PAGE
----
Nutrition Unscrambled

Chew on This-Are We Responsible for the Actions of Others in the Obesity Story?

By Anna Shlachter, MS, RD, LDN
December 8th, 2011

Last week I was able to attend a seminar that reviewed part of the 3rd International Forum on Food and Nutrition with the theme “The Importance of a healthy Diet During Childhood” with other health professionals in the Chicago area. We were able to listen to recorded sessions from Aviva Must, Robert Lustig and Marion Nestle. Lisa Sutherland moderated the day and led us to discuss ideas, implications and more.

I’ve summarized some key points from the seminar:

Dr. Aviva Must, Tufts, gave us insight to the stability of fruits and vegetable intake. There was an interesting slide showing with the Double Pyramid “how to feed children, selves and the environment.” Childhood obesity is known to be “tracked” through adulthood and is associated with the consumption of sugar sweetened beverages, reduced fruits/vegetables, increased portion sizes and meals away from home. Another key discussion was how fruit and vegetable intake in childhood correlates to intake as an adult. The evidence in this area remains overall weak regarding stability of fruit and vegetable intake. Fruit and vegetable intake does tend to decline from childhood to adolescents and then increase, but overall absolute fruit and vegetable intake is low.

Dr. Robert Lustig, University of California at San Francisco, gave us startling statistics – 165 million Americans will be obese by 2020 and 100 million Americans will have diabetes by 2050 (CDC Division of Diabetes Translation, 2011). A key point of this discussion was that obesity is not the problem; the problem is actually metabolic syndrome (for people of all sizes).He also mentions chronic fructose exposure promotes metabolic syndrome and hepatic functions were discussed as it related to this issue. It was noted that we ingest much more sugar than necessary and recognized the AHA Scientific Statement to reduce sugar intake from 22 tsp/day to 9 tsp/day (males) and 6 tsp (females). It was tied together by referring to the Maillard reaction- “instead of roasting 1 hour at 375 degrees, we slow cook at 98.6 degrees for 75 years”.

Dr. Marion Nestle, New York University, discussed food system issues and marketing came out loud and clear and the impact it has on choices for children. In addition, she spent some time discussing influential initiatives like Let’s Move and other programs including Jamie Oliver, Sugar-Sweetened Beverage Taxes and yes there was mention of pizza as a vegetable in the school lunch program. There also have been recent movements of Occupy Big Food and Occupy the Food System.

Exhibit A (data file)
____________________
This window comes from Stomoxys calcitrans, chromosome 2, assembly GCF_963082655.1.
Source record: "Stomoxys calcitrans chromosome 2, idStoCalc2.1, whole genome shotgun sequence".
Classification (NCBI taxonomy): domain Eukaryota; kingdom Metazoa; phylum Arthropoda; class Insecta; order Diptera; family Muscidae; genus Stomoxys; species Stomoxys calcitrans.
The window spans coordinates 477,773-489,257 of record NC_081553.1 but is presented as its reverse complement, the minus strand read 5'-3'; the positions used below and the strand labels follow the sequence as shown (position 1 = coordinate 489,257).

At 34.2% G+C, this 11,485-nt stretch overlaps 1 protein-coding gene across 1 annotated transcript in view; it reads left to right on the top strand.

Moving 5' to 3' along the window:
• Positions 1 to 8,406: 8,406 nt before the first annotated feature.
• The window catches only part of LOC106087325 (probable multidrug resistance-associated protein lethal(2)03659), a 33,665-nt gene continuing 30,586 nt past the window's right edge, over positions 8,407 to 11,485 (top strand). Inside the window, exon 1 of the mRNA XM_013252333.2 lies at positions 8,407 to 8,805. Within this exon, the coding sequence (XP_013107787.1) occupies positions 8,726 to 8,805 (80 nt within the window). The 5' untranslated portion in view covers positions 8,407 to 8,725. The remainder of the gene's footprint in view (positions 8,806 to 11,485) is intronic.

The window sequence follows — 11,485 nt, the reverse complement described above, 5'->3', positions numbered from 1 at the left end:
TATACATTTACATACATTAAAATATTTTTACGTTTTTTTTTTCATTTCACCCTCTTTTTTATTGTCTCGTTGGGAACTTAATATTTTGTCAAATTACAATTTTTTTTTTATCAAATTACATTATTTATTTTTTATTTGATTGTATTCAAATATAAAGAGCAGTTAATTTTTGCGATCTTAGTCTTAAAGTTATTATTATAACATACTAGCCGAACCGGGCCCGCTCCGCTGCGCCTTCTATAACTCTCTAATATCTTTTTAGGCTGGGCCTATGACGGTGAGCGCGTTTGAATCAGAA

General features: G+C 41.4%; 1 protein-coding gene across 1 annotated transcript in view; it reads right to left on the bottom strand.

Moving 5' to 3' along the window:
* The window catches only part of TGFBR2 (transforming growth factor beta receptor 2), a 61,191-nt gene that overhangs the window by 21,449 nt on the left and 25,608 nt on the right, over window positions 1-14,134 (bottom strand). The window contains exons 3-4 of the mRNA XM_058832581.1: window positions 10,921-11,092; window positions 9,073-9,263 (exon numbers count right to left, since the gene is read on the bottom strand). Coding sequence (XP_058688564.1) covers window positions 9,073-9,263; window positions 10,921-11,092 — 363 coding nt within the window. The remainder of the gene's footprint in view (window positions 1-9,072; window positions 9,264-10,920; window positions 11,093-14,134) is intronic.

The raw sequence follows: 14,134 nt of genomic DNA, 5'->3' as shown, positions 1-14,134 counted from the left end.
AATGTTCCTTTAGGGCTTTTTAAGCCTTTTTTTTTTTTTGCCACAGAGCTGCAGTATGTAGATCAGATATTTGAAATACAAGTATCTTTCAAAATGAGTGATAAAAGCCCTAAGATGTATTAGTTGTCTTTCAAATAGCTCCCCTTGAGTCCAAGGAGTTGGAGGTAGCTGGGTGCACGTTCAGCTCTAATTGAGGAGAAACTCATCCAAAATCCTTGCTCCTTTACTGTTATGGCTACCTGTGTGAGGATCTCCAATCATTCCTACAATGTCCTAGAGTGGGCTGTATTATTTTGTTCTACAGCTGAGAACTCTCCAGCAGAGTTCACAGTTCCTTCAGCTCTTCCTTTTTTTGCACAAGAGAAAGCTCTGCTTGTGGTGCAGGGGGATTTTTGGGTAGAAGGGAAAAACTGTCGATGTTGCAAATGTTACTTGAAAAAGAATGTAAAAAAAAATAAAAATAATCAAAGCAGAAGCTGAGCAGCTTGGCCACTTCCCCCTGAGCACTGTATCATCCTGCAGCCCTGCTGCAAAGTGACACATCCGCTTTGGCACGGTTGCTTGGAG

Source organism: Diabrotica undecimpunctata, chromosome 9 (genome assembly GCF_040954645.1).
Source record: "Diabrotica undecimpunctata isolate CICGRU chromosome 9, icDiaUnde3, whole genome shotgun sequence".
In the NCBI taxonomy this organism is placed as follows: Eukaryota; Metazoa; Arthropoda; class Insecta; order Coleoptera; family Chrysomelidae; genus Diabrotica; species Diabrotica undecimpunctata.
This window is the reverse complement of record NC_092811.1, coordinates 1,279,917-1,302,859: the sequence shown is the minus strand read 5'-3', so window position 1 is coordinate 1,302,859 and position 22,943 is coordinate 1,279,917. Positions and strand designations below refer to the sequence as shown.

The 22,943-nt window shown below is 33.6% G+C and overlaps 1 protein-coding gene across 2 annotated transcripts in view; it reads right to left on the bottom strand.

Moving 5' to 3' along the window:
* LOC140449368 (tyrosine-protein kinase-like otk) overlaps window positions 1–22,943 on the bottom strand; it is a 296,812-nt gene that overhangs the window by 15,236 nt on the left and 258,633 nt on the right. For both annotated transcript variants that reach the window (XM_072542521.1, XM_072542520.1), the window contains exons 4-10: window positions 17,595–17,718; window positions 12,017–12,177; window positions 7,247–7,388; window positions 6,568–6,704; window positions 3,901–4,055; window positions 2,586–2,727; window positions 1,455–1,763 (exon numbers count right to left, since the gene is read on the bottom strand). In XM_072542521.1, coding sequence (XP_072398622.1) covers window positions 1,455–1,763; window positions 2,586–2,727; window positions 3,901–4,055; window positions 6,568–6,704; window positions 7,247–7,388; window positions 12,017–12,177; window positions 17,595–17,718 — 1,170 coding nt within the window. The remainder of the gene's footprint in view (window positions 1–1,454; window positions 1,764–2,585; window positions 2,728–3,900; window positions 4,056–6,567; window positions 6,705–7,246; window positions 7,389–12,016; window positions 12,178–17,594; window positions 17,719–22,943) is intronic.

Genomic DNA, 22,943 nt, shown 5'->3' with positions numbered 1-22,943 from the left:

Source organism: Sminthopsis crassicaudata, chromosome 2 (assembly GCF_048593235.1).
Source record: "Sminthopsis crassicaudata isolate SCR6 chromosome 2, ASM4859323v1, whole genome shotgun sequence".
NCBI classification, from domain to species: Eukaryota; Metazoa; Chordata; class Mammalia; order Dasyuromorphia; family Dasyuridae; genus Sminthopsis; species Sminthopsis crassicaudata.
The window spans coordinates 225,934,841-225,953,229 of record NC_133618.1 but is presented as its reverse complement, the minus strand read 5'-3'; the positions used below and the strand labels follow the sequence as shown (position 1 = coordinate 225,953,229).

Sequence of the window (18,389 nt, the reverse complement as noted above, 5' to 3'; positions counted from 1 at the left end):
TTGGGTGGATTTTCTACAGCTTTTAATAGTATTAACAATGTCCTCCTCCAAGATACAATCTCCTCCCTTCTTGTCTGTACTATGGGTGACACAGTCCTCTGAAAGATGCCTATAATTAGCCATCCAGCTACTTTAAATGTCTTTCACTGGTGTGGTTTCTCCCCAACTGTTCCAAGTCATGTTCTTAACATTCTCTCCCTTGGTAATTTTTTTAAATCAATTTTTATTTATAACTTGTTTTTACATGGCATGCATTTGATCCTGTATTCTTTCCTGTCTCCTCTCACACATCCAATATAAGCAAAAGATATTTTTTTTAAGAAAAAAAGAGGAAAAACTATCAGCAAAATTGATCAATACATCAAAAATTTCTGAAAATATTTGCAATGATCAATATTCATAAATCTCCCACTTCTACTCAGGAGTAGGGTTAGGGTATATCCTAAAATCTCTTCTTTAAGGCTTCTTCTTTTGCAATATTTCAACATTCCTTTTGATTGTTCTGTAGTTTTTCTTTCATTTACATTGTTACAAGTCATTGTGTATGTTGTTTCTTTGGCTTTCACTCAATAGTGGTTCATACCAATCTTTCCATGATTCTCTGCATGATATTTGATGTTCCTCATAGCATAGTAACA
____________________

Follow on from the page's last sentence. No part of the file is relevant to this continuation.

Three speakers with different viewpoints, but it is clear that the main outcome was to not point the finger and one “reason” for obesity and continue to think of it as a comprehensive solution to fight the battle. We did foster some great conversations and ideas from the day. Check out the video archive of the event for more information.

The question of the day was “Are we responsible for the actions of others?” Lisa Sutherland started us with the question and I think it gives us something to “chew on”.


Nutrition Unscrambled  is written by nutrition experts with the Egg Nutrition Center, which is funded by the American Egg Board. It is monitored and maintained by the public relations agency of record. The mission of the Egg Nutrition Center is to be a credible source of nutrition and health science information and the acknowledged leader in research and education related to eggs. For more information, click here.

About the Bloggers

Mitch Kanter, Ph.D. is the Executive Director of the Egg Nutrition Center. For more information about
Mitch, click here.
Marcia Greenblum, MS, RD is the Senior Director, Nutrition Education at the Egg Nutrition Center. For more information about Marcia, click here.
Anna Shlachter, MS, RD, LDN is the Program Manager, Nutrition Research and Communications at the Egg Nutrition Center. For more information about Anna, click here.

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